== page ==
Ralph Rodriguez, Plaintiff-appellant, v. City of Simi Valley; Kathy Vigil; Unknown Hostetler,detective; Unknown Daniels, Detective; Unknown Delamater,detective; Steven Lerman, Officer; Unknown Hopkins,detective, Defendants-appellees, 83 F.3d 428 (9th Cir. 1996)Annotate this Case
Submitted April 10, 1996. *Decided April 12, 1996
Before: HALL, THOMPSON, and RYMER, Circuit Judges.
Ralph Rodriguez appeals the district court's summary judgment for defendants in his 42 U.S.C. § 1983 action. Specifically, Rodriguez claims that defendants lacked probable cause to arrest him on charges of sexually abusing his daughter. We have jurisdiction pursuant to 28 U.S.C. § 1291. We review de novo the district court's conclusion regarding defendants' entitlement to qualified immunity, Fry v. Melaragno, 939 F.2d 832, 835 (9th Cir. 1991), and affirm.
Rodriguez contends that the district court erred by concluding that defendants were entitled to qualified immunity. This contention lacks merit.
As an initial matter, the district court did not err by granting summary judgment for defendants based on qualified immunity even though defendants did not raise the issue of qualified immunity in their answer to Rodriguez's complaint. See Camarillo v. McCarthy, 998 F.2d 638, 639 (9th Cir. 1993).
In deciding the merits of a qualified immunity defense to "liability for Fourth Amendment violations, the district court must determine whether, in light of clearly established principles governing the conduct in question, the officer objectively could have believed that his conduct was lawful." Act Up!/Portland v. Bagley, 988 F.2d 868, 871 (9th Cir. 1993) (citing Anderson v. Creighton, 483 F.2d 635, 641 (1987)). "The qualified immunity standard gives ample room for mistaken judgments by protecting all but the plainly incompetent or those who knowingly violate the law." Hunter v. Bryant, 112 S. Ct. 534, 537 (1991) (per curiam) (citation and internal quotations omitted).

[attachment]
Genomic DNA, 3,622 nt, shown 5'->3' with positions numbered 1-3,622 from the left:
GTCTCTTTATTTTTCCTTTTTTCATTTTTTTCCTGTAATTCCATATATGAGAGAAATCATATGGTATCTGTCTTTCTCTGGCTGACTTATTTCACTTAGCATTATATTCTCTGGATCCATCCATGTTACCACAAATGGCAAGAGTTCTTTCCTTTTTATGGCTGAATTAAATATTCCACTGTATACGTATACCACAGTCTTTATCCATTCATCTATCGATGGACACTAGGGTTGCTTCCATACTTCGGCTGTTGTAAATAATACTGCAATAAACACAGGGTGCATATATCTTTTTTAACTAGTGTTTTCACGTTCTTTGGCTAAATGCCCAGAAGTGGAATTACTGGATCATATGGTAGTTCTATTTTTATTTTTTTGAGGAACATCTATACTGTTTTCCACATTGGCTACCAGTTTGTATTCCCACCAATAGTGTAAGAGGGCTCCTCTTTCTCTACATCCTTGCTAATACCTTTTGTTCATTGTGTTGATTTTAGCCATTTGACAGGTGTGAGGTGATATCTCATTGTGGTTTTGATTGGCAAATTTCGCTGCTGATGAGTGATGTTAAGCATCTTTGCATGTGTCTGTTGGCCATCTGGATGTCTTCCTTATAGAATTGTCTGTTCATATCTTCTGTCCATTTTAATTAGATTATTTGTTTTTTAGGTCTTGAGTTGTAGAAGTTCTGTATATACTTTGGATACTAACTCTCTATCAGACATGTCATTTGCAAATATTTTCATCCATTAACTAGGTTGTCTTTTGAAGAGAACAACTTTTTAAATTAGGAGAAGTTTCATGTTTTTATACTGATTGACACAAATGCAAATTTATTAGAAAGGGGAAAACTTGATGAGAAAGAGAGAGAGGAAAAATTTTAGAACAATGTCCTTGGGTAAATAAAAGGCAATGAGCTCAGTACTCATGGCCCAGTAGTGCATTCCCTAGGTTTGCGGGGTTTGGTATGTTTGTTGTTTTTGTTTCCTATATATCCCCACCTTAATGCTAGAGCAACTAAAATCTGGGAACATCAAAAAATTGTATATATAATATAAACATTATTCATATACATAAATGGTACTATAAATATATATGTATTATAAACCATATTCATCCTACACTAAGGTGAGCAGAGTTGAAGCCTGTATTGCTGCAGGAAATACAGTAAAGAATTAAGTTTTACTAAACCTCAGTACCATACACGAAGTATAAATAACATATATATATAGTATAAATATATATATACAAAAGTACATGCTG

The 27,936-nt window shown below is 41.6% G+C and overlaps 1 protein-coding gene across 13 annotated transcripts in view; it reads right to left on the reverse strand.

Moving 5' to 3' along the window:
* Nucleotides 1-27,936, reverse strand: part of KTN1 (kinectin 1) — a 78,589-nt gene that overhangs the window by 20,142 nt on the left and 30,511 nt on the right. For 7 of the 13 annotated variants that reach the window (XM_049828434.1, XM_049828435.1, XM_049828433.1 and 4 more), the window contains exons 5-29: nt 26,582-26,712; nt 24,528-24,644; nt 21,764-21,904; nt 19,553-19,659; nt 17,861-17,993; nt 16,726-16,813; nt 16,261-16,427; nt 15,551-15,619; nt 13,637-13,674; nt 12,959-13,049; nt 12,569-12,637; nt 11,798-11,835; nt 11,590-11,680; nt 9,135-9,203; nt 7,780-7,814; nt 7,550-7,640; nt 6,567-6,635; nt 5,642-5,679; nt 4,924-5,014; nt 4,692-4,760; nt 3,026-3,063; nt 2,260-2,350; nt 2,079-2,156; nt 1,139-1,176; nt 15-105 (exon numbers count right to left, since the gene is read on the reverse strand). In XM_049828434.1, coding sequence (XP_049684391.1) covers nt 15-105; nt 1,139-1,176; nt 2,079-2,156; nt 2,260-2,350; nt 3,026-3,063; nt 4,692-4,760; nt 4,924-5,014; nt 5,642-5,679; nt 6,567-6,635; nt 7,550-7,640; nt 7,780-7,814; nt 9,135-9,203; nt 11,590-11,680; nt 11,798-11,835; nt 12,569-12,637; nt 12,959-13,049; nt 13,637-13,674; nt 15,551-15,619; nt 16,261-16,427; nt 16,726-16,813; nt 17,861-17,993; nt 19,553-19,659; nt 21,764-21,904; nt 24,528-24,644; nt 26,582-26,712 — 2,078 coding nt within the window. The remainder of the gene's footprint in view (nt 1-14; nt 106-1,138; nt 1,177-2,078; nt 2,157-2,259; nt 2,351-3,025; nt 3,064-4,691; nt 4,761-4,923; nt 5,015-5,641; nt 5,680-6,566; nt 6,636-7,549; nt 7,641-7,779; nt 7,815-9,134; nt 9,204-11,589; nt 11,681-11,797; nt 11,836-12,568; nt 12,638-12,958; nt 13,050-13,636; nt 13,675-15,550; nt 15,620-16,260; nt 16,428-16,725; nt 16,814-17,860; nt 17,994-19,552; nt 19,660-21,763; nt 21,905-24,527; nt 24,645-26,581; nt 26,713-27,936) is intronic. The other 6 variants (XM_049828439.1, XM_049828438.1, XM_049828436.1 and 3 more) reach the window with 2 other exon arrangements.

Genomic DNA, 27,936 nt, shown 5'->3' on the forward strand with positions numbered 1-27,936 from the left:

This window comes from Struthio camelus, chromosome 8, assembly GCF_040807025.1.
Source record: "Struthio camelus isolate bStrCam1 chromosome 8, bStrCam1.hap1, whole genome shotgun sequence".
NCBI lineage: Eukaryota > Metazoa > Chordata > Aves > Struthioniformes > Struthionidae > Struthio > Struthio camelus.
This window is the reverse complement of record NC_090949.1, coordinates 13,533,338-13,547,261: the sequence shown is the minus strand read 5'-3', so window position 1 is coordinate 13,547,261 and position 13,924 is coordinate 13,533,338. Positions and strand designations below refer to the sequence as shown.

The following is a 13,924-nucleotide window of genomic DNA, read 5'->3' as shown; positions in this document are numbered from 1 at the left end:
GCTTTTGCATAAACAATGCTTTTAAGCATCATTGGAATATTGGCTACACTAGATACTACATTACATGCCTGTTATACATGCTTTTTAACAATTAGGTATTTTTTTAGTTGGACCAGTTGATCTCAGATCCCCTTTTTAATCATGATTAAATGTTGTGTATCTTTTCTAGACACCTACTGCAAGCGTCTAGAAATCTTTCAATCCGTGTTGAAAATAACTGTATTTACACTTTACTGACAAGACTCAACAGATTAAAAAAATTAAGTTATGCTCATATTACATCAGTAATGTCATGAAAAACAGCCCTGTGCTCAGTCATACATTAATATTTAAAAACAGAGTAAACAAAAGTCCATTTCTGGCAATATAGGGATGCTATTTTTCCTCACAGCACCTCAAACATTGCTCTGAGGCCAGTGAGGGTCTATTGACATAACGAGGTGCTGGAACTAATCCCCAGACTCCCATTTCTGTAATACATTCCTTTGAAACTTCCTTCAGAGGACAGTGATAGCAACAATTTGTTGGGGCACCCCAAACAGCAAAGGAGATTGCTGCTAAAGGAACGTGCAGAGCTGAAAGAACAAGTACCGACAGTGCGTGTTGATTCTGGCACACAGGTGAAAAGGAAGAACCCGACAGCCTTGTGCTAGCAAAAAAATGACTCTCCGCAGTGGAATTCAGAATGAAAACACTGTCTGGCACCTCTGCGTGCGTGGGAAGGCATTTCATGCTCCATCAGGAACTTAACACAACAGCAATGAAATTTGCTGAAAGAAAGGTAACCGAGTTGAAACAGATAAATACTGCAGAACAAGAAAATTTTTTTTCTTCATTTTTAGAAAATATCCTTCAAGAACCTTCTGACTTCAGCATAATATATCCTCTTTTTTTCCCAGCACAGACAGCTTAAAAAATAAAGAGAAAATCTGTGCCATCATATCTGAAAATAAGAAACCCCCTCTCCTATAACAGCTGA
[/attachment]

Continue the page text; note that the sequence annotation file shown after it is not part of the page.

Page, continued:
Here, the parties agree that there is a clearly established right to not being subjected to a warrantless arrest where a police officer does not have probable cause to believe a crime has been committed. Accordingly, our inquiry is limited to the question of whether, under the circumstances of this case, a reasonable officer could have believed that her conduct was lawful. See Act Up!/Portland, 988 F.2d at 871. This is an "essentially legal question" to be decided by the court. See id. at 873 (citation and internal quotation omitted).
Here, after reviewing the information upon which defendant Vigil based her conclusion that there was probable cause to arrest Rodriguez, we conclude that a reasonable officer could have believed that arresting Rodriguez was lawful. See Hunter, 112 S. Ct. at 536-37; Act Up!/Portland, 988 F.2d at 871.
Finally, insofar as the district court relied upon the declaration of Joseph Callanan, the district court did not abuse its discretion in ruling that Callanan was qualified to submit expert testimony. See United States v. Rahm, 993 F.2d 1405, 1409-10 (9th Cir. 1993).